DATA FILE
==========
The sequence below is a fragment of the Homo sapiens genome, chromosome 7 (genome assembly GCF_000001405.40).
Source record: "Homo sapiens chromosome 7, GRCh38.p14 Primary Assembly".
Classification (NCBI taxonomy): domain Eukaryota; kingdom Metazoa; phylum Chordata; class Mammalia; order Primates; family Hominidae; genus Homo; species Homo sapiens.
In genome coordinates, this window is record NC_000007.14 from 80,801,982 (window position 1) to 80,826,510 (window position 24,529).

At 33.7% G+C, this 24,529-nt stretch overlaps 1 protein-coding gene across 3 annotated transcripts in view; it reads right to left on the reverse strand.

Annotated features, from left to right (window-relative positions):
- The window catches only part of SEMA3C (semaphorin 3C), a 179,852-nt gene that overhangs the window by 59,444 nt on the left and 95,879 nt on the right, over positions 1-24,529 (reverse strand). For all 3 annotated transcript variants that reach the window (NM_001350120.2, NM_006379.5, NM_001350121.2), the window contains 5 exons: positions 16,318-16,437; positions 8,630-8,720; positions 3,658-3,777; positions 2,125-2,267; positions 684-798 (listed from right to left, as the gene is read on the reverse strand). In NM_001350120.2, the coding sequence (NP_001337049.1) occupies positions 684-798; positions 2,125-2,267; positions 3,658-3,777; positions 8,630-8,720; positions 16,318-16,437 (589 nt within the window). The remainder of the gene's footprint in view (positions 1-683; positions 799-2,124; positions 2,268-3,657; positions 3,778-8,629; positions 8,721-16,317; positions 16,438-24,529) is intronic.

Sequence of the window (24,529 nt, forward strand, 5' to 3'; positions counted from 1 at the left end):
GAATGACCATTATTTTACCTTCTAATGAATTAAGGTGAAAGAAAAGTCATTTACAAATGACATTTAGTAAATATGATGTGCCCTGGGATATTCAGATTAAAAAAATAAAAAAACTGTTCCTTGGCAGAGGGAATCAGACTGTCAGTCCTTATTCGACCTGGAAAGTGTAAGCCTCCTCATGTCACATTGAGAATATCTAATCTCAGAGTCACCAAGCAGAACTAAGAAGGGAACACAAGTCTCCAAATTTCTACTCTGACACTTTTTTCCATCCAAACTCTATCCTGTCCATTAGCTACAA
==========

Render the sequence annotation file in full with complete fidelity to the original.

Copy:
The sequence below is a fragment of the Homo sapiens genome, chromosome 7 (genome assembly GCF_000001405.40).
Source record: "Homo sapiens chromosome 7, GRCh38.p14 Primary Assembly".
Classification (NCBI taxonomy): domain Eukaryota; kingdom Metazoa; phylum Chordata; class Mammalia; order Primates; family Hominidae; genus Homo; species Homo sapiens.
In genome coordinates, this window is record NC_000007.14 from 80,801,982 (window position 1) to 80,826,510 (window position 24,529).

At 33.7% G+C, this 24,529-nt stretch overlaps 1 protein-coding gene across 3 annotated transcripts in view; it reads right to left on the reverse strand.

Annotated features, from left to right (window-relative positions):
- The window catches only part of SEMA3C (semaphorin 3C), a 179,852-nt gene that overhangs the window by 59,444 nt on the left and 95,879 nt on the right, over positions 1-24,529 (reverse strand). For all 3 annotated transcript variants that reach the window (NM_001350120.2, NM_006379.5, NM_001350121.2), the window contains 5 exons: positions 16,318-16,437; positions 8,630-8,720; positions 3,658-3,777; positions 2,125-2,267; positions 684-798 (listed from right to left, as the gene is read on the reverse strand). In NM_001350120.2, the coding sequence (NP_001337049.1) occupies positions 684-798; positions 2,125-2,267; positions 3,658-3,777; positions 8,630-8,720; positions 16,318-16,437 (589 nt within the window). The remainder of the gene's footprint in view (positions 1-683; positions 799-2,124; positions 2,268-3,657; positions 3,778-8,629; positions 8,721-16,317; positions 16,438-24,529) is intronic.

Sequence of the window (24,529 nt, forward strand, 5' to 3'; positions counted from 1 at the left end):
GAATGACCATTATTTTACCTTCTAATGAATTAAGGTGAAAGAAAAGTCATTTACAAATGACATTTAGTAAATATGATGTGCCCTGGGATATTCAGATTAAAAAAATAAAAAAACTGTTCCTTGGCAGAGGGAATCAGACTGTCAGTCCTTATTCGACCTGGAAAGTGTAAGCCTCCTCATGTCACATTGAGAATATCTAATCTCAGAGTCACCAAGCAGAACTAAGAAGGGAACACAAGTCTCCAAATTTCTACTCTGACACTTTTTTCCATCCAAACTCTATCCTGTCCATTAGCTACAA